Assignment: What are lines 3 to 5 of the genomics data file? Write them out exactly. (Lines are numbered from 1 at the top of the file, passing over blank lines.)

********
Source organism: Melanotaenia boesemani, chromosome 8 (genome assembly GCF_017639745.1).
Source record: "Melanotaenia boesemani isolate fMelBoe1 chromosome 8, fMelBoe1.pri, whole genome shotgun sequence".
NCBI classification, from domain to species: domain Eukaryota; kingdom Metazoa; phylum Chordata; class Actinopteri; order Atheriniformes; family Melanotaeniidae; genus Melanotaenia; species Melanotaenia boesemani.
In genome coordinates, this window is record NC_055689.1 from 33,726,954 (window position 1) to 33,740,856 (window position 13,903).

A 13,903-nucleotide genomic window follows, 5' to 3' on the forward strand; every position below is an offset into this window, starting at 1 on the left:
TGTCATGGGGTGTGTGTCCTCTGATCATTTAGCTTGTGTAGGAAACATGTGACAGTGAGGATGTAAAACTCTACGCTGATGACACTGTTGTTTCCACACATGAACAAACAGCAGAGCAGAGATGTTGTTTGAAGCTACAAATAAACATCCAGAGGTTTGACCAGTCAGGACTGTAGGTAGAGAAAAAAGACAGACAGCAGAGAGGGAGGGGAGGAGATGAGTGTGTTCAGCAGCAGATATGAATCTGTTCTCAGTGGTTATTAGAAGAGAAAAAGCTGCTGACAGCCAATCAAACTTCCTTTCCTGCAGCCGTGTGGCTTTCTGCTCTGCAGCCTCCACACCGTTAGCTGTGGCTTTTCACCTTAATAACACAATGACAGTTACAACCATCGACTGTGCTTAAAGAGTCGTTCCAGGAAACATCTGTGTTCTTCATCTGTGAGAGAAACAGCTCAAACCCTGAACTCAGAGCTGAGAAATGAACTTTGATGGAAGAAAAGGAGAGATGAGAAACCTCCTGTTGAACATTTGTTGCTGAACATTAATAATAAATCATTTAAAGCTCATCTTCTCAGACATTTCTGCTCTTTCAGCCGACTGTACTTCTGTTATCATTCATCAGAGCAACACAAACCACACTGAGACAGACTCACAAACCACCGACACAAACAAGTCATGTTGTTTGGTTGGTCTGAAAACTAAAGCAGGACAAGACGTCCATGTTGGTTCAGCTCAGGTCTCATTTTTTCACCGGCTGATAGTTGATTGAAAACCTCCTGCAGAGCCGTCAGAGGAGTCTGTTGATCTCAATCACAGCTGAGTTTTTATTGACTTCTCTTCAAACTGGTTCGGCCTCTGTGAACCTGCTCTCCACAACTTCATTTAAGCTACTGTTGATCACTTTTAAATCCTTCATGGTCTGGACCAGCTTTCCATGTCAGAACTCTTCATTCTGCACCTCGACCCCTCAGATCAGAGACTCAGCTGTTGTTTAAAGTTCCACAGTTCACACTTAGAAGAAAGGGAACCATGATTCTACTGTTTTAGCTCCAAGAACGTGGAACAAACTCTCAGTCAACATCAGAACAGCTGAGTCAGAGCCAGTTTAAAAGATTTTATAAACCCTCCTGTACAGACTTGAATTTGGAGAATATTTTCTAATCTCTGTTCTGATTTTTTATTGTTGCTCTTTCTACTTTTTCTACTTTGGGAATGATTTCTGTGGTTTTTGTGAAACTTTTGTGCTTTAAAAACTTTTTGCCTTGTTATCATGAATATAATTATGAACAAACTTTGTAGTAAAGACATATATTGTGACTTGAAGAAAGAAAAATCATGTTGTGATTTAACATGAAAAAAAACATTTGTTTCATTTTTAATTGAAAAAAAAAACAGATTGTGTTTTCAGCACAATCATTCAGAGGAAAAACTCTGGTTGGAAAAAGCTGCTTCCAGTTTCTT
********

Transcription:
NCBI classification, from domain to species: domain Eukaryota; kingdom Metazoa; phylum Chordata; class Actinopteri; order Atheriniformes; family Melanotaeniidae; genus Melanotaenia; species Melanotaenia boesemani.
In genome coordinates, this window is record NC_055689.1 from 33,726,954 (window position 1) to 33,740,856 (window position 13,903).

A 13,903-nucleotide genomic window follows, 5' to 3' on the forward strand; every position below is an offset into this window, starting at 1 on the left: